Skip to main content

Eclipse Foundation Cyber Risk Initiative Concept

This document is intended to motivate discussions around creating and funding a Cyber Risk Initiative Working Group at the Eclipse Foundation. It is our hope that it will be a call to action to bring Eclipse Foundation members and stakeholders together to discuss collective action to improve the cyber resilience of the Eclipse Foundation projects, community, and infrastructure.

Open source supply chain security is top of mind across the entire Information and Communication Technologies (ICT) industry today. The motivations are well documented and outside the scope of this document. However, it is clear that the Eclipse Foundation, its community, its projects, and its industry collaborations all have a strong motivation to be leaders in advocating and implementing security best practices. Our members, adopters, users, and stakeholders all seek to reduce their security risks to the fullest extent possible. As demonstrated by draft legislation from a number of jurisdictions, governments expect industry to act to improve software security.

One thing that is clear, however, is that simply putting the entire burden of added security work on the shoulders of our committers and project leaders is not an option. This topic needs to be addressed by services provided by the Eclipse Foundation to our project community or it will fail. Without strong support in terms of release and build engineering, tooling, and education, developers simply do not have the time, interest, or skills necessary to be responsible for implementing security best practices. It is equally true that security, and particularly supply chain security, requires a programmatic approach. Security is not an attribute that you simply add to existing software.

The Eclipse Foundation believes a strategic investment is needed to significantly enhance our security processes across all aspects of our operations, both internally and with our projects. Achieving this goal cannot be done by simply shifting current resources; rather, it will require additional resources from its membership and stakeholders. We have made progress in building staff capacity and initiating key security-related initiatives, and now our goal is to sustain and potentially accelerate these efforts, ensuring continued growth and improvement in our security processes and infrastructure. Even in the most optimistic of scenarios, assisting our 400+ projects to improve security will be a long and laborious process.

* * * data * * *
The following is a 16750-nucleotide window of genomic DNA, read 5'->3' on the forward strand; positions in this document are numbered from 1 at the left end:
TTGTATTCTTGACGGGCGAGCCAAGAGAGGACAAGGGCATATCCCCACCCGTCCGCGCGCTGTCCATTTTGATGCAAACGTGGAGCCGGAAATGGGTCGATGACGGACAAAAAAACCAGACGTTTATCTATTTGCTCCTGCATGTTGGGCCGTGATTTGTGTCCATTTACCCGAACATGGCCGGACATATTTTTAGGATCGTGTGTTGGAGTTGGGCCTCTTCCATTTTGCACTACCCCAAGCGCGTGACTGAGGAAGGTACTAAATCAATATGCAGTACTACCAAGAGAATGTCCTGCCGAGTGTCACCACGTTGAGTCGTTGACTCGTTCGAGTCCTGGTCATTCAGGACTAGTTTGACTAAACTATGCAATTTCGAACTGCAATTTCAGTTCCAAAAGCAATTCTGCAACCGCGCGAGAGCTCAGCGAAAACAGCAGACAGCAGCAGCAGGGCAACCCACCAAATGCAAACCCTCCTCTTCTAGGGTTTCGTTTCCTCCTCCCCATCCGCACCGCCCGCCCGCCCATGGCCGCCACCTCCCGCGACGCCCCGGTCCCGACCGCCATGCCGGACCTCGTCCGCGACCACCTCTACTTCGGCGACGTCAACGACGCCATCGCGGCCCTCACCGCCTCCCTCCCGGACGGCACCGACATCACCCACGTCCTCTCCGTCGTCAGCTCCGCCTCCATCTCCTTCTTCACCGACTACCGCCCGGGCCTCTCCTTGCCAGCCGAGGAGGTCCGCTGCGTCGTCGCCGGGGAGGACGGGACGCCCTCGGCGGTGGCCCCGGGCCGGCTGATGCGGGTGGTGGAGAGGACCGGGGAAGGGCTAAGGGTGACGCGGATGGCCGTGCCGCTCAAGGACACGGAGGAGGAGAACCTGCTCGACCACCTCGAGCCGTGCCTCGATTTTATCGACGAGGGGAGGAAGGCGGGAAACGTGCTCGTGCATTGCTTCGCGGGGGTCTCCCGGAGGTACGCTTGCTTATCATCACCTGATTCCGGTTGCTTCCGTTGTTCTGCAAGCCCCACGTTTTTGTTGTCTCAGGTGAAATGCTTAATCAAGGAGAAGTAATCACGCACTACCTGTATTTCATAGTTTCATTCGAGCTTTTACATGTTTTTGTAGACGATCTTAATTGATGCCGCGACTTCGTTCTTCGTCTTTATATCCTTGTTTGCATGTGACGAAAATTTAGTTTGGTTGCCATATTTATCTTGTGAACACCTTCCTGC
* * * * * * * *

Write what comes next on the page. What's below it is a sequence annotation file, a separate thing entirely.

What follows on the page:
Based on the above, the Eclipse Foundation is proposing to establish a Cyber Risk Initiative to fund, collaborate on, and prioritize enhancements to our security-related processes and infrastructure. The goal is to raise €1.5M in funding for a minimum of each of the next three years in order to achieve these improvements. The establishment and prioritization of the initiatives using those funds will be the responsibility of the working group itself, although some thoughts are outlined below.

The Eclipse Foundation requires your support to make this happen. The scope of this working group will be to:

  1. Improve our policies and processes.
  2. Improve our infrastructure.
  3. Secure our projects.
  4. Help our committers and contributors improve their skills.

Each of these points will be expanded upon below.

Policies and Processes

The Eclipse Foundation has long had a security policy, and is a CVE numbering authority. However, seeking the input and guidance of security experts from the organizations in the Cyber Risk Initiative will help to ensure that we are implementing best practices and doing so in a manner that best suits Eclipse's existing project structure and infrastructure. As part of establishing this working group, re-constituting the Eclipse Security Team will ensure that we are drawing upon a group of world-class security experts. In addition, the proposed working group will fund the hiring of dedicated staff, including a lead security expert that will provide oversight and direction for the team.

Improve Our Infrastructure

Although the Eclipse Foundation has secure infrastructure in place today, there is additional work that could and should be done to improve the infrastructure that supports our open source projects. These enhancements are motivated by new threats, and associated new best practices in the industry. Items include: